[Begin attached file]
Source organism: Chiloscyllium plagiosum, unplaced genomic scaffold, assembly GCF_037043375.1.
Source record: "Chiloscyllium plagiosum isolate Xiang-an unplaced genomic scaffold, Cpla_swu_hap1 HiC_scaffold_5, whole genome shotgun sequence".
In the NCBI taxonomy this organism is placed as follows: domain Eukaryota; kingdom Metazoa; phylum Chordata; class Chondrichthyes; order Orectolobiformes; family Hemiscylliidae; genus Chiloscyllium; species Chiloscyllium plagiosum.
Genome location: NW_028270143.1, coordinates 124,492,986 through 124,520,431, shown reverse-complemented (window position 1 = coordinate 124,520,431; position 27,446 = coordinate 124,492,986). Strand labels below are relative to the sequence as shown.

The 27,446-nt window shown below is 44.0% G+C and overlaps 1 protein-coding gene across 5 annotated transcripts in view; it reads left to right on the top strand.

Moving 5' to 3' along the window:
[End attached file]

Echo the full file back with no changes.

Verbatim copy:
Source organism: Chiloscyllium plagiosum, unplaced genomic scaffold, assembly GCF_037043375.1.
Source record: "Chiloscyllium plagiosum isolate Xiang-an unplaced genomic scaffold, Cpla_swu_hap1 HiC_scaffold_5, whole genome shotgun sequence".
In the NCBI taxonomy this organism is placed as follows: domain Eukaryota; kingdom Metazoa; phylum Chordata; class Chondrichthyes; order Orectolobiformes; family Hemiscylliidae; genus Chiloscyllium; species Chiloscyllium plagiosum.
Genome location: NW_028270143.1, coordinates 124,492,986 through 124,520,431, shown reverse-complemented (window position 1 = coordinate 124,520,431; position 27,446 = coordinate 124,492,986). Strand labels below are relative to the sequence as shown.

The 27,446-nt window shown below is 44.0% G+C and overlaps 1 protein-coding gene across 5 annotated transcripts in view; it reads left to right on the top strand.

Moving 5' to 3' along the window: